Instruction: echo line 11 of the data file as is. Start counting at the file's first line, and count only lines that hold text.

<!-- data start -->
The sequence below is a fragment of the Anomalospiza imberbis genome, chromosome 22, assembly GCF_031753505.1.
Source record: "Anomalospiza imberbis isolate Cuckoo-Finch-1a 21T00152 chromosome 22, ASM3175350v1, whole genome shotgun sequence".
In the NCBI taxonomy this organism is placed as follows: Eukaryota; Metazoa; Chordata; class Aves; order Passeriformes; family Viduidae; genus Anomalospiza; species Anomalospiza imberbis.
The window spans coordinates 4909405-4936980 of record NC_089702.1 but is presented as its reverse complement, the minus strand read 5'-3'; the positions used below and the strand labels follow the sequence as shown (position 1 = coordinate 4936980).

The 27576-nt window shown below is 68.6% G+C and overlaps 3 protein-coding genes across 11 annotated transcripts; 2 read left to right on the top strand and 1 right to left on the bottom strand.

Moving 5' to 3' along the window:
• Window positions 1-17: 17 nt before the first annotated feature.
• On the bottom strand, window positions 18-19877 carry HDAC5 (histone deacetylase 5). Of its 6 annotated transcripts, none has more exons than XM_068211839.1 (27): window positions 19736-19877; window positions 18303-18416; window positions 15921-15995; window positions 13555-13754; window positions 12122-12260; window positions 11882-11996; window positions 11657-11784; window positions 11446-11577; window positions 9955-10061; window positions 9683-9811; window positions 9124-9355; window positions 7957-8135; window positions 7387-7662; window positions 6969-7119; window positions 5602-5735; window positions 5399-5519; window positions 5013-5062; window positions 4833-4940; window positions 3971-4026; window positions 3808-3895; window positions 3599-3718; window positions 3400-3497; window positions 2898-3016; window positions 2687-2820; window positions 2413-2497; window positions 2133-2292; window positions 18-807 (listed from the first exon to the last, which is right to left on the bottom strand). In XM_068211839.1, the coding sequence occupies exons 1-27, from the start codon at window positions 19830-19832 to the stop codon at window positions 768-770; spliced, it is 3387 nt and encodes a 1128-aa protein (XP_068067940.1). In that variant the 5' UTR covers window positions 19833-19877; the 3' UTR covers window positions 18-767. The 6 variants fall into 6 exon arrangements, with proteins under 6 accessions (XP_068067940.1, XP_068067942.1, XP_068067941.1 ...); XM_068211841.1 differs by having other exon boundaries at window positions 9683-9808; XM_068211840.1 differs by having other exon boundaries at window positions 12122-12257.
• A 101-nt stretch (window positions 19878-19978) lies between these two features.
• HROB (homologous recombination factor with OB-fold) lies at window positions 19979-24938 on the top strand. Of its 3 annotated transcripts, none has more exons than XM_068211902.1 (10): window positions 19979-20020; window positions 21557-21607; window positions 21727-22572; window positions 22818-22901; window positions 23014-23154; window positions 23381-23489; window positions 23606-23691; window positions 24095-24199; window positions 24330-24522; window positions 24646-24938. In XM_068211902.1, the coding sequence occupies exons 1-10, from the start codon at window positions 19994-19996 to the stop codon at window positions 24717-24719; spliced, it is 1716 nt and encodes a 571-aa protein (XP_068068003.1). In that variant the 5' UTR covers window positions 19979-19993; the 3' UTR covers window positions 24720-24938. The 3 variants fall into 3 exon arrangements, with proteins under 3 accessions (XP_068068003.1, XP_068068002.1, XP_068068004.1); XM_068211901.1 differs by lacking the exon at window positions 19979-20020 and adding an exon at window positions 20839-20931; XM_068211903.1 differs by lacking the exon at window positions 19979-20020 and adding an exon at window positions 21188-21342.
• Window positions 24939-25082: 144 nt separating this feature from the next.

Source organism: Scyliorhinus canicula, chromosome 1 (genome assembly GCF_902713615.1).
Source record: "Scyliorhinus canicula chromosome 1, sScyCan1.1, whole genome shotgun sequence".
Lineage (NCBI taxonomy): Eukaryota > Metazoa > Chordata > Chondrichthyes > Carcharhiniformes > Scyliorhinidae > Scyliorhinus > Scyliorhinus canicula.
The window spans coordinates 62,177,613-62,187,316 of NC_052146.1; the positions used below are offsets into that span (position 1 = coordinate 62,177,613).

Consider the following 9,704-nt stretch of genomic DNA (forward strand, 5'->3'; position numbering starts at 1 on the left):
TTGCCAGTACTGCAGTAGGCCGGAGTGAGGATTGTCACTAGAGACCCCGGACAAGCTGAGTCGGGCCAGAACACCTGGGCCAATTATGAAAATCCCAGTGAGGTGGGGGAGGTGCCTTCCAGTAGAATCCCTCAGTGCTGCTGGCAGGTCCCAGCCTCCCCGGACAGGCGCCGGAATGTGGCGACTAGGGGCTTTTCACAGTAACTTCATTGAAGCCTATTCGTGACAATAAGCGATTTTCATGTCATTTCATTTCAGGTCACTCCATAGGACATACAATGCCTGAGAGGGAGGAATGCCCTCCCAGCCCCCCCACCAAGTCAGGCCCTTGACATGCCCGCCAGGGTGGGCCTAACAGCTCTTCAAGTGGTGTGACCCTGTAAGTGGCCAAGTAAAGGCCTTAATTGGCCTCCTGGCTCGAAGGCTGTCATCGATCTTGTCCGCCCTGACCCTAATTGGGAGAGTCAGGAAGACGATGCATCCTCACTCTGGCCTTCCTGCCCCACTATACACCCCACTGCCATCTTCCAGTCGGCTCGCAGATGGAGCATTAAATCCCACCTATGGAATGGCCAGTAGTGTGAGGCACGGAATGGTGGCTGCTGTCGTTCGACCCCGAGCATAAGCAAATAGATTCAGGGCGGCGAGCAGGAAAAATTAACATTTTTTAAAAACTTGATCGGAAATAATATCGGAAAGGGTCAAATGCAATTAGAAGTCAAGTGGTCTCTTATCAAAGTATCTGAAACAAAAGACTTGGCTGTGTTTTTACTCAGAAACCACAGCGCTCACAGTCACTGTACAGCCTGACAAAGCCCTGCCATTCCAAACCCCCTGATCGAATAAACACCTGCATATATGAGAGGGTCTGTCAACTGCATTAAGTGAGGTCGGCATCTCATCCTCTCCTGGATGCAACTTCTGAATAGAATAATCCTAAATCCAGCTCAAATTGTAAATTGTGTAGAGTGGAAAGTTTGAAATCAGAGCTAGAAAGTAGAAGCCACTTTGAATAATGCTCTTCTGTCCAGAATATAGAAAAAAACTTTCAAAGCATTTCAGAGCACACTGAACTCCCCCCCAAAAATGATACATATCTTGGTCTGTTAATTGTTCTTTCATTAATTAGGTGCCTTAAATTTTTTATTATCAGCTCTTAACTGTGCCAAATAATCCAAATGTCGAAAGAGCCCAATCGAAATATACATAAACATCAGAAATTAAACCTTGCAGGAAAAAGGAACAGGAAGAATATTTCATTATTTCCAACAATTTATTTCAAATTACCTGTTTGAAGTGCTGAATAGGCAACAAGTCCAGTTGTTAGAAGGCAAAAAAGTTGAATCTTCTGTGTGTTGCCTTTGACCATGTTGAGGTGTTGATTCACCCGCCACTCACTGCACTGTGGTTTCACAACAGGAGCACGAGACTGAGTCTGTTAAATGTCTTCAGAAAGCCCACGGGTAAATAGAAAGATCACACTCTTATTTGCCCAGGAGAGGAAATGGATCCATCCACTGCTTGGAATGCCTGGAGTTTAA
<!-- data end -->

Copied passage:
• Window positions 24939-25082: 144 nt separating this feature from the next.